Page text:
Bryn Mawr Receives $800,000 Grant for Blended Learning from Mellon Foundation

Posted December 5th, 2013 at 1:33 pm.

mellonBryn Mawr College has received a  $800,000 grant from the Andrew W. Mellon Foundation  that will help the College continue to build its “blended learning” course offerings and to develop resources for other liberal arts colleges interested in the approach.

“Technology-enabled education is exploding with the rise of Massive Open Online Courses (MOOCs) and improvements to traditional online courses,” says Bryn Mawr Interim President Kim Cassidy, who wrote the application for the grant. “The question for us has always been, ‘How do we take the best of those offerings and apply it to make classroom time even more valuable?’”

While individual professors at many colleges have used the blended approach, Bryn Mawr is unique in its institutional emphasis on the model.

“In recent years there’s been this almost hysteria about online education,” says Cassidy. “At Bryn Mawr, we didn’t blindly rush into MOOCs, distance learning, or the adoption of forms of instruction that do not advance our historic strengths. We believe that the blended approach best allows us to use technology in ways that enhance our current academic experience and prepare our students to navigate an increasingly networked world, without compromising the close student-faculty engagement that is a hallmark of a liberal arts education.”

Bryn Mawr started to focus its technology-enabled education strategy on blended learning in 2011, when, through a grant from EDUCAUSE Next Generation Learning Challenges Program, the college looked at improving performance in historically difficult, entry-level science and math courses by incorporating the use of online open source courseware modules into traditional, classroom-based versions of these courses.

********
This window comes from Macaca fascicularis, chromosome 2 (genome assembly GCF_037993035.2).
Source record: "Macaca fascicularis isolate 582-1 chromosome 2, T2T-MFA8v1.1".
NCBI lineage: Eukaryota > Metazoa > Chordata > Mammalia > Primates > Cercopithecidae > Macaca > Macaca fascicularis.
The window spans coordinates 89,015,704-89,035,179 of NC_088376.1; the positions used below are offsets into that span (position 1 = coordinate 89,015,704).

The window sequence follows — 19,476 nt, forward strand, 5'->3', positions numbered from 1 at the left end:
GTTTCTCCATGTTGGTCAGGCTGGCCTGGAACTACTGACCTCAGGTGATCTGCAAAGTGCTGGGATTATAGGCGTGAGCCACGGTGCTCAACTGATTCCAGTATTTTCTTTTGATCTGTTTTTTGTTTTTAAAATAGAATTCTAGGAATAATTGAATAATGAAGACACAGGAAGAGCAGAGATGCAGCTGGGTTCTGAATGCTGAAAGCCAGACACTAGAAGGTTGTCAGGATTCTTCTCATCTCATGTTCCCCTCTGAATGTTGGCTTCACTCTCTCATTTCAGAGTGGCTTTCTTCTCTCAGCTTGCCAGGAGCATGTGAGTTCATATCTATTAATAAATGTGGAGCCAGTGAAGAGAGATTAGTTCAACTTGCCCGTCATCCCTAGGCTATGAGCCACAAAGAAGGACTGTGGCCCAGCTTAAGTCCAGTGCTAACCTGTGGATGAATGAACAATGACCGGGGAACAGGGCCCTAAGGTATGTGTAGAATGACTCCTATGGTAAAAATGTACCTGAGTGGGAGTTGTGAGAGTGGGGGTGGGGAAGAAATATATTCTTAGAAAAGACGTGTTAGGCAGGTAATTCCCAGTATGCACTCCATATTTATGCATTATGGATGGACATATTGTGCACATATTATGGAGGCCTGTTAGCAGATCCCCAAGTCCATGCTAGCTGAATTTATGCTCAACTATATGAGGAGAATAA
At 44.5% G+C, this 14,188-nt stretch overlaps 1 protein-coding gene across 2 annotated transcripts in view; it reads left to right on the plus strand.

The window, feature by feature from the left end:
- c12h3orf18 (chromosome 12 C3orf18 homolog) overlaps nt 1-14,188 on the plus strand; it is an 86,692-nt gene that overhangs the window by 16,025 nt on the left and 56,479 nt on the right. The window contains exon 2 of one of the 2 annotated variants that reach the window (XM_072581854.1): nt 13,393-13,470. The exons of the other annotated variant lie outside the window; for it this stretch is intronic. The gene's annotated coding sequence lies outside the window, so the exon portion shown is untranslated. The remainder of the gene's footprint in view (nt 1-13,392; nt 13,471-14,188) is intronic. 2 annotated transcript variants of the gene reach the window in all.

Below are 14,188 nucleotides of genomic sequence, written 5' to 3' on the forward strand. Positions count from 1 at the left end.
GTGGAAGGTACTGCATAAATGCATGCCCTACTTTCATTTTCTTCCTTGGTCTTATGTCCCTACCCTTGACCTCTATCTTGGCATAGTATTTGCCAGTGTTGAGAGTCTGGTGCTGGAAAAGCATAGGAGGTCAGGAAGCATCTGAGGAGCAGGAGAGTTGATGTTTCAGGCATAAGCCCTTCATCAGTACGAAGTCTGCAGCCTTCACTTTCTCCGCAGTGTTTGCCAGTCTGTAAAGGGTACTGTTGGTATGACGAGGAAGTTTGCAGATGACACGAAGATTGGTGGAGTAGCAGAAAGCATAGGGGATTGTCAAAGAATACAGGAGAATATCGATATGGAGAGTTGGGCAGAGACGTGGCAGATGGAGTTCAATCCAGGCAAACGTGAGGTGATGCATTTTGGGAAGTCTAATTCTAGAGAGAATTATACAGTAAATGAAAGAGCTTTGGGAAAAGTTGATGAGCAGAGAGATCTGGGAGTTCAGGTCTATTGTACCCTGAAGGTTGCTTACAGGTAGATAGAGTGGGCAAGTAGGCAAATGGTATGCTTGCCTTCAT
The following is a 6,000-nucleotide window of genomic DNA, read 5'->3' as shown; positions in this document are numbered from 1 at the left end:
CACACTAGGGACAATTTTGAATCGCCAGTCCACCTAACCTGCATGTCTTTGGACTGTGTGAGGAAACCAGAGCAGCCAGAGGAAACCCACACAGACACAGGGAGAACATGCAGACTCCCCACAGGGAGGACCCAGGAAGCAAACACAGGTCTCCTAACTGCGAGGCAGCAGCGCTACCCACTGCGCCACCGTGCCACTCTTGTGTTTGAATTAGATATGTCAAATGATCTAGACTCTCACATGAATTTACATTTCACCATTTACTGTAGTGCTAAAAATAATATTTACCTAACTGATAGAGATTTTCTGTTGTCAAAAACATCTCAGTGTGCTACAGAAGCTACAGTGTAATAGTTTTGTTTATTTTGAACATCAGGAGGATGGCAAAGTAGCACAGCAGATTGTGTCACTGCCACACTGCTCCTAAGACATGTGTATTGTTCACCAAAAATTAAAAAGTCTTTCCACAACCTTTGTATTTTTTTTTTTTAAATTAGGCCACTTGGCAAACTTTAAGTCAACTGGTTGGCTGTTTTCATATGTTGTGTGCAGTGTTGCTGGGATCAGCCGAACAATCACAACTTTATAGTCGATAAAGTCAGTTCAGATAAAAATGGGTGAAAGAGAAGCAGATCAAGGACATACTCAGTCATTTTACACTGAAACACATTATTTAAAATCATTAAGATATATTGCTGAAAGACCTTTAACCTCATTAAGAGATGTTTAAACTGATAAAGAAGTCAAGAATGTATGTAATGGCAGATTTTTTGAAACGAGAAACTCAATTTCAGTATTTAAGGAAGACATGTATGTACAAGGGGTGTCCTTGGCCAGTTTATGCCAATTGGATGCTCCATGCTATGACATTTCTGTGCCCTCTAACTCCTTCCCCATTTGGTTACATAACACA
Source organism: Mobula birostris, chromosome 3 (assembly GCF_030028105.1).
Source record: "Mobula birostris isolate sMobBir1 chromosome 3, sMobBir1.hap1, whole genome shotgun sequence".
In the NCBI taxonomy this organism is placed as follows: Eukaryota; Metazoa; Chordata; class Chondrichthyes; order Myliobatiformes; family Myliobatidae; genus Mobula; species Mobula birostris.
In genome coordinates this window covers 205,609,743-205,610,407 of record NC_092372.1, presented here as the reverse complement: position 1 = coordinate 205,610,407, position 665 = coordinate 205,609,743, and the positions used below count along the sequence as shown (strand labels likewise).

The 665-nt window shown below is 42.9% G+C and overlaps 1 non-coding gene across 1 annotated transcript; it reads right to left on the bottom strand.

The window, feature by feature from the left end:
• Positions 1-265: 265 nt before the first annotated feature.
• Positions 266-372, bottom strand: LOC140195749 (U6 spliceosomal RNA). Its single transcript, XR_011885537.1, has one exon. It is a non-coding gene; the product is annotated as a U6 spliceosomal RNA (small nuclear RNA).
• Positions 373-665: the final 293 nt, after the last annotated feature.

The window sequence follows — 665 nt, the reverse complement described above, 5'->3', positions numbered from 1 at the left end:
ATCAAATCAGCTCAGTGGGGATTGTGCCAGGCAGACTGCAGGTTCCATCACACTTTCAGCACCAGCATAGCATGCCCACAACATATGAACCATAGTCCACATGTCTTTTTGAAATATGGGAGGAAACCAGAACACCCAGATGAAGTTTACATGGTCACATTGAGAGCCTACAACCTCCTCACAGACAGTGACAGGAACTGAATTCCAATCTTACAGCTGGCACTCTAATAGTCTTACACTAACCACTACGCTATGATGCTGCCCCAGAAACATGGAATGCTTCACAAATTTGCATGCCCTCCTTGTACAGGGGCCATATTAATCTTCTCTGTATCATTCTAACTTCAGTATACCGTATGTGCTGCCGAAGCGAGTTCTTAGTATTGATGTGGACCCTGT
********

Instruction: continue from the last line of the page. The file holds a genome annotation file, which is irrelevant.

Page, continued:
Also as part of the NGLC project, the College shared its findings and grant-funded resources—including technical support—with 39 other liberal arts colleges who were partners on the grant. As part of this grant, the College will also give the NGLC institutions the opportunity to continue that collaboration.

Results for the experimental blended biology, chemistry, and geology gateway courses were particularly strong, where the completion with merit rate rose from 83 percent to  93.5 percent overall.

With this new grant, the College hopes to expand its blended offerings more into the humanities and to provide even more support and leadership to other liberal arts colleges interested in the blended approach, particularly through helping with course “start-up costs.”

“Humanist pedagogy often moves very quickly over content mastery and skills to problems of meaning, motivation, and value– and the latter kinds of questions may seem more challenging to frame in a blended learning unit,” says Coordinator for Academic Technology Initiatives Jennifer Spohrer, who has led much of the College’s blended-learning efforts. “Yet as an outcome of the NGLC project, a number of humanists at Bryn Mawr have become eager to test the possibilities of blended learning in their courses.”

As an example of the sort of course that may be developed, Spohrer points to a project Professor of English Katherine Rowe has proposed that would strengthen students’ abilities to hear, name, and make arguments using metrical patterns.

A natural prototype for such a unit, and potentially valuable nationwide in courses at the secondary and post-secondary level, Rowe’s course would focus on helping students learn the core rhythmic units of iambic pentameter, the basic metrical line of English verse from Chaucer to Milton.